Can I file a chapter 7 bankruptcy for my small business?
The short answer is yes, you can always file a chapter 7 petition for your small business. The more complicated question is whether you should.
1. Reasons to file a chapter 7 petition for a small business
A. Orderly distribution of remaining assets - if your small business has any remaining assets (cash, inventory, receivable accounts), you can essentially deposit those assets with the bankruptcy court and have the assets distributed to your creditors through the court. This process puts every creditor on notice and provides them the opportunity to make a claim on any assets.
B. Stops the meter on continuing expenses - if your small business has a property lease or lease on equipment, the bankruptcy filing will terminate those leases and cut off any future liability. This is particularly important if you have a long term lease and have to abandon it early.
C. Lawsuit avoidance - when any bankruptcy petition is filed, the person or company is affirming under oath that the petition is correct and that all assets and liabilities are listed. Because potential creditors can see the whole picture of a company's financial picture, they can make a better decision as to whether a lawsuit against your company is a good idea. A creditor who sees that a company has little or no assets and multiple other creditors will often just write off an outstanding debt rather than try to sue a company that will probably not be able to pay any judgment.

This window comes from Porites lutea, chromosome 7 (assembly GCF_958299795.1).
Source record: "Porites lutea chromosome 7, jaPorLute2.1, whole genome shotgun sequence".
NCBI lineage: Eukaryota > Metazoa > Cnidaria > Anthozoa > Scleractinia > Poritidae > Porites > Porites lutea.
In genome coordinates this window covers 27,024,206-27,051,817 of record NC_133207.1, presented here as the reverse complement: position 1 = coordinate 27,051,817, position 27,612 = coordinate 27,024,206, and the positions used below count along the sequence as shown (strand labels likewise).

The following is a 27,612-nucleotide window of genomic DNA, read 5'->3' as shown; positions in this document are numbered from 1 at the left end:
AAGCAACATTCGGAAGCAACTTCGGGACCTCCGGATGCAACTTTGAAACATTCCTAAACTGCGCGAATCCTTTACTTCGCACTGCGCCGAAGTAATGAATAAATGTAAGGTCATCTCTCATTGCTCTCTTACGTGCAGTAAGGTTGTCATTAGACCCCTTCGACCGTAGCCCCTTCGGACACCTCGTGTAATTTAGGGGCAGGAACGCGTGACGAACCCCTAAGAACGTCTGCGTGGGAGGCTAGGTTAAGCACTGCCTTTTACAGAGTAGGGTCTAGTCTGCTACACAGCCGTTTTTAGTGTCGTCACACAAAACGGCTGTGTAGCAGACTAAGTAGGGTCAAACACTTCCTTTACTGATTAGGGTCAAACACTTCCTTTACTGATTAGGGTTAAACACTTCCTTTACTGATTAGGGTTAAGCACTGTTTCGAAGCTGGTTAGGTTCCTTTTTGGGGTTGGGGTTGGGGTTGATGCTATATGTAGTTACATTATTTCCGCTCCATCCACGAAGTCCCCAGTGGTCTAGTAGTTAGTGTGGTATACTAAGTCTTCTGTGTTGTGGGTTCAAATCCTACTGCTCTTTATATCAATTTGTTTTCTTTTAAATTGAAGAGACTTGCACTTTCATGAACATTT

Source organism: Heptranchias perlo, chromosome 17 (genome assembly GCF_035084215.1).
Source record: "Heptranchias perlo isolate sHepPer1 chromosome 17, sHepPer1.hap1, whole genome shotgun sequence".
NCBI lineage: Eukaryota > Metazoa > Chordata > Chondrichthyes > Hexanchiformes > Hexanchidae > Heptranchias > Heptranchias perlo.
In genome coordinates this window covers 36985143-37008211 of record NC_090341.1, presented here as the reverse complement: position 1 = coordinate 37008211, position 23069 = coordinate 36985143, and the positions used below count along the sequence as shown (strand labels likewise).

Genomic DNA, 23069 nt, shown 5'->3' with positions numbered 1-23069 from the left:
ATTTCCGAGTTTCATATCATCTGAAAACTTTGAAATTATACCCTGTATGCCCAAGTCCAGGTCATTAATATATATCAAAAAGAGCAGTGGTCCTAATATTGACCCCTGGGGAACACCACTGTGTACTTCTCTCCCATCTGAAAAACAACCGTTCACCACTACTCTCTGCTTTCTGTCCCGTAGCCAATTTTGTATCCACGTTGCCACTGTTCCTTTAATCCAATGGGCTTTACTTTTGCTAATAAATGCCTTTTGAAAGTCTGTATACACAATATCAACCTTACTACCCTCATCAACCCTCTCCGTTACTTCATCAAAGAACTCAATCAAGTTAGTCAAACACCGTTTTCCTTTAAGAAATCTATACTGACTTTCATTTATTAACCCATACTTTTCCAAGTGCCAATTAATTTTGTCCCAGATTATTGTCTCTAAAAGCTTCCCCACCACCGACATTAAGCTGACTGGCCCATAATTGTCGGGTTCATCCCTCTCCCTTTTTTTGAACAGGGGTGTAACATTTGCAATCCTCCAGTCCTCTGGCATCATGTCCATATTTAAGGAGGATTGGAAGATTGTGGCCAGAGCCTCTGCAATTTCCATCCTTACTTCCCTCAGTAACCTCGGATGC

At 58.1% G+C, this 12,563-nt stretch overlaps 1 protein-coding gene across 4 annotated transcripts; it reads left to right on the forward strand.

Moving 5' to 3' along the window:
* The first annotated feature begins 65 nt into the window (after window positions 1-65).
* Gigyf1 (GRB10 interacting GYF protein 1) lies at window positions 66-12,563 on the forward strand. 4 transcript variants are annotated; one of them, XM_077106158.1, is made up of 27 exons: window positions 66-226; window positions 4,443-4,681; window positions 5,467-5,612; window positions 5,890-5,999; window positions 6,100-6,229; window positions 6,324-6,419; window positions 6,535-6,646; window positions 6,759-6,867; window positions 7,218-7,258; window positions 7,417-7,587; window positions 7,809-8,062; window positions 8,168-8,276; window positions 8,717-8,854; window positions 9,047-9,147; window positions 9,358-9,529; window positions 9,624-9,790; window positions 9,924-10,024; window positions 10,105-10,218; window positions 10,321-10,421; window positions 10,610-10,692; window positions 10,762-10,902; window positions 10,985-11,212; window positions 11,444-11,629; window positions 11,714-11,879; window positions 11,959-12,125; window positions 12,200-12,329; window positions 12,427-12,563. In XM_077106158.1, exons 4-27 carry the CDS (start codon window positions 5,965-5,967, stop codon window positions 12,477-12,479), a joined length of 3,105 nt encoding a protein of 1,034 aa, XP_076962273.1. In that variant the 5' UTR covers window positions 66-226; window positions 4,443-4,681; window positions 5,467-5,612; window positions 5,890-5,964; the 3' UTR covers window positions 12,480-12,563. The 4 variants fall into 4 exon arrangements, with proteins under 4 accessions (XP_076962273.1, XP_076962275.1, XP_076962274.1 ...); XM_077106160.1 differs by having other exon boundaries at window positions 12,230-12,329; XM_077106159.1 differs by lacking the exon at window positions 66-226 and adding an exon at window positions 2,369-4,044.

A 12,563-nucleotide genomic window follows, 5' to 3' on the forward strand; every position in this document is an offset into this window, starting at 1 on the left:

D. Deters lawsuits against corporate officers - as part of a bankruptcy case for a small business, the entirety of the company's recent financial affairs will be examined by the trustee. The trustee typically examines a company's books for unallowed payments to insiders and principals. The trustee's determination that a company's expenditures were all within reason will often deter creditors from pursuing further legal action against the company or its officers.
2. Reasons not to file a chapter 7 petition for a small business
A. The business will not receive a discharge of its debts. Instead, the company will essentially be dissolved and cease to exist, so that there is no company to be sued by creditors. It is important to note that a chapter 7 filing for a business does not relieve any personal guarantees you may have given for debts of the business.
B. The company will have to publicly declare its assets and expose them to possible liquidation by the trustee. If your company has any particularly valuable equipment or technologies, then those will become part of the bankruptcy estate and may be sold by the trustee to pay the company's creditors.
C. Your company may have made payments to certain employees, shareholders, or creditors that are avoidable by the trustee, or that may raise issues of corporate malfeasance by creditors outside of bankruptcy court. Consultation with an attorney is the best way to determine if there are any payments that could expose you or your company to liability in bankruptcy court or in the civil legal system at large. This is one area where knowledge is the only acceptable option; failing to investigate potential liability is inviting unnecessary trouble.